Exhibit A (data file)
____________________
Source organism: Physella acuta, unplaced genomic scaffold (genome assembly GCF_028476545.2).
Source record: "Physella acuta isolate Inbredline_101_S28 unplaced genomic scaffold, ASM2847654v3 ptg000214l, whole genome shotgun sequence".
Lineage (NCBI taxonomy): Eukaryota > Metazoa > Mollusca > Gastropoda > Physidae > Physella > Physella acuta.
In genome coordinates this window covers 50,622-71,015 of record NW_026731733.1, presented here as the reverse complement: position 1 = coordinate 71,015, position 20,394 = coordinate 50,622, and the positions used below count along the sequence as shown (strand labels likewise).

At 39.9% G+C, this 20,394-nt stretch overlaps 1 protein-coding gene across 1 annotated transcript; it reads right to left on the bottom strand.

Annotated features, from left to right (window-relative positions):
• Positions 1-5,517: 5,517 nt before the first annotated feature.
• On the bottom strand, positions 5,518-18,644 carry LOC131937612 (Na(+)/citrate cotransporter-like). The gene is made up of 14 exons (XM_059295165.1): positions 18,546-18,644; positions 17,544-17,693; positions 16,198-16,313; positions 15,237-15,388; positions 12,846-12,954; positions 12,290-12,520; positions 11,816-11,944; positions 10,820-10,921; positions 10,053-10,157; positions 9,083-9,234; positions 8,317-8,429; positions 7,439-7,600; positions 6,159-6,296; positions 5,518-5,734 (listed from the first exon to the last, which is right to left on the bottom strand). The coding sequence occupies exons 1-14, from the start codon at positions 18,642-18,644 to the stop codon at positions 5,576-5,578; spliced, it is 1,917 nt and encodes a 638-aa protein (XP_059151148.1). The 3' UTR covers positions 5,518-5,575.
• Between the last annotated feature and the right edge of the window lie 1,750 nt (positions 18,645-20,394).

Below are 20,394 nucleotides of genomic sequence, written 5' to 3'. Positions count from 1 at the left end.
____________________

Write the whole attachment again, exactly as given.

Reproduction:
Source organism: Physella acuta, unplaced genomic scaffold (genome assembly GCF_028476545.2).
Source record: "Physella acuta isolate Inbredline_101_S28 unplaced genomic scaffold, ASM2847654v3 ptg000214l, whole genome shotgun sequence".
Lineage (NCBI taxonomy): Eukaryota > Metazoa > Mollusca > Gastropoda > Physidae > Physella > Physella acuta.
In genome coordinates this window covers 50,622-71,015 of record NW_026731733.1, presented here as the reverse complement: position 1 = coordinate 71,015, position 20,394 = coordinate 50,622, and the positions used below count along the sequence as shown (strand labels likewise).

At 39.9% G+C, this 20,394-nt stretch overlaps 1 protein-coding gene across 1 annotated transcript; it reads right to left on the bottom strand.

Annotated features, from left to right (window-relative positions):
• Positions 1-5,517: 5,517 nt before the first annotated feature.
• On the bottom strand, positions 5,518-18,644 carry LOC131937612 (Na(+)/citrate cotransporter-like). The gene is made up of 14 exons (XM_059295165.1): positions 18,546-18,644; positions 17,544-17,693; positions 16,198-16,313; positions 15,237-15,388; positions 12,846-12,954; positions 12,290-12,520; positions 11,816-11,944; positions 10,820-10,921; positions 10,053-10,157; positions 9,083-9,234; positions 8,317-8,429; positions 7,439-7,600; positions 6,159-6,296; positions 5,518-5,734 (listed from the first exon to the last, which is right to left on the bottom strand). The coding sequence occupies exons 1-14, from the start codon at positions 18,642-18,644 to the stop codon at positions 5,576-5,578; spliced, it is 1,917 nt and encodes a 638-aa protein (XP_059151148.1). The 3' UTR covers positions 5,518-5,575.
• Between the last annotated feature and the right edge of the window lie 1,750 nt (positions 18,645-20,394).

Below are 20,394 nucleotides of genomic sequence, written 5' to 3'. Positions count from 1 at the left end.